What is Sotol you ask? My mother thinks it tastes like fermented rope, but it is actually a liquor distilled from the Dasylirion wheeleri (also called Desert Spoon) plant common to the Chihuahuan desert. I have heard it referred to as “Tequila’s Northern Cousin” and it is beginning to gain a following in trendy Texan bars. Due to the holidays I find myself back in my childhood home which is just one mile north of the state of Chihuahua where the stuff is most widely produced. I personally don’t mind the taste which I would describe as grassy and a little smoky, but it is definately not for everyone. My parents were given a bottle and it has been sitting in the kitchen collecting dust as no one seems to know what to do with it.
As I was standing outisde on a cold and windy desert evening watching one of those incredible West Texas sunsets and wishing it was not so damn cold the idea struck me: I should use the Sotol in a Canelazo!! I discovered this mulled cocktail on a trip to Quito where the weather seems to go from pleasant to freezing in a matter of minutes (similar to here in the winter). Quito is a beautiful colonial city with great food and even better hospitality, but the altitude and cold can really get to you. The upside of the altitude is that one delicious (and cheap!) Canelazo bought on the street will warm you up and give you a delightful little buzz. It is traditionally made with aguardiente (fire water) which refers to any strong alcohol and varies from country to country, but in Ecuador it is distilled from sugarcane. I figure the use of Sotol shouldn’t be too much of an issue as sugar, cinnamon and cloves makes everything taste delicious.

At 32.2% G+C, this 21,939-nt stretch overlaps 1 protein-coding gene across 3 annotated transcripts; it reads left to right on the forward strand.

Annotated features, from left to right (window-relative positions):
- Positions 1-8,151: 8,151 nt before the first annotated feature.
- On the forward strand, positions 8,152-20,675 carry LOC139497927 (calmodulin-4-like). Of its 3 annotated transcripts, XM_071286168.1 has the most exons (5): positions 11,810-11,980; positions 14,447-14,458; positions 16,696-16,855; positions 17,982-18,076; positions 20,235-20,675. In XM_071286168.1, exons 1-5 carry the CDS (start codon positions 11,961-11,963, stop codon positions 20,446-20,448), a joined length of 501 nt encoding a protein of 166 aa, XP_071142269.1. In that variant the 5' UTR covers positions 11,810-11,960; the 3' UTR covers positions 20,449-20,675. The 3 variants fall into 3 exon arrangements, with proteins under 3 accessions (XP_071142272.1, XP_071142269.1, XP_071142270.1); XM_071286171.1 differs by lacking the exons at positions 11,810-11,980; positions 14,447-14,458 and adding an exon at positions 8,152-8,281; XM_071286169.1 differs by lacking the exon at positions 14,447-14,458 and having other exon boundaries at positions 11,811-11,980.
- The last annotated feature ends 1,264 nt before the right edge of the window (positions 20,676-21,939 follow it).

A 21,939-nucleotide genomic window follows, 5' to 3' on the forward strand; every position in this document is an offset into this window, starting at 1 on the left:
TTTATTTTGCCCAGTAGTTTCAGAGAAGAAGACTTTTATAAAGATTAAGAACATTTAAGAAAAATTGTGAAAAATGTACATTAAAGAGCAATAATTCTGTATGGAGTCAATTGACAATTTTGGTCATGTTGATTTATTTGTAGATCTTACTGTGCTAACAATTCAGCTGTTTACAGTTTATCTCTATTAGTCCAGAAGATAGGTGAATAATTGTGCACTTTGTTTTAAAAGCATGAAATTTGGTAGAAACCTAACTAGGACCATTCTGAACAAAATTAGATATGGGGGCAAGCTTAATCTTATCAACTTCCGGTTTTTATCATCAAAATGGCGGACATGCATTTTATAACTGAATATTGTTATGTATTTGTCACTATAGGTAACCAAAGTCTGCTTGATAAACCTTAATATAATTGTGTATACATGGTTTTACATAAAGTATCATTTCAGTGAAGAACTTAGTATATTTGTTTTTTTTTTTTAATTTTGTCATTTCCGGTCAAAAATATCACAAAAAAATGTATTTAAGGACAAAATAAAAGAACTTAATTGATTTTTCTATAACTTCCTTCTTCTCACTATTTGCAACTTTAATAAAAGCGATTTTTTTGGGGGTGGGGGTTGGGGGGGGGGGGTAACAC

What you will need:
6 cups of water
8 cinnamon sticks
Cloves to taste (I go light)
1 cup sugar or grated panela (I am using piloncillo)
Liquor to taste (Rum would probably be good if you don’t have aguardiente or Sotol)
1. Combine all the ingredients, except for the booze, in a medium sized pot. If you are using panela/piloncillo be sure to grate it first.
2. Bring to a boil, reduce the heat and simmer for 30-40 minutes (You could just boil it for 15-20 minutes, but I find having a little patience makes all the difference).
3. Mix in the booze of your choice and serve hot.
Success!! It tastes nearly identical to what I had in Quito, but with an extra kick. This stuff is strong and I tend to be a bit heavy handed so be careful. I will admit that grating the piloncillo is a bit of a hassle especially is you have a crappy grater, but I think it tastes much better (and is supposedly healthier, but eh…it’s still sugar) than table sugar. This would be a great thing to take to a winter potluck and I bet adding in some orange rinds would make it even tastier.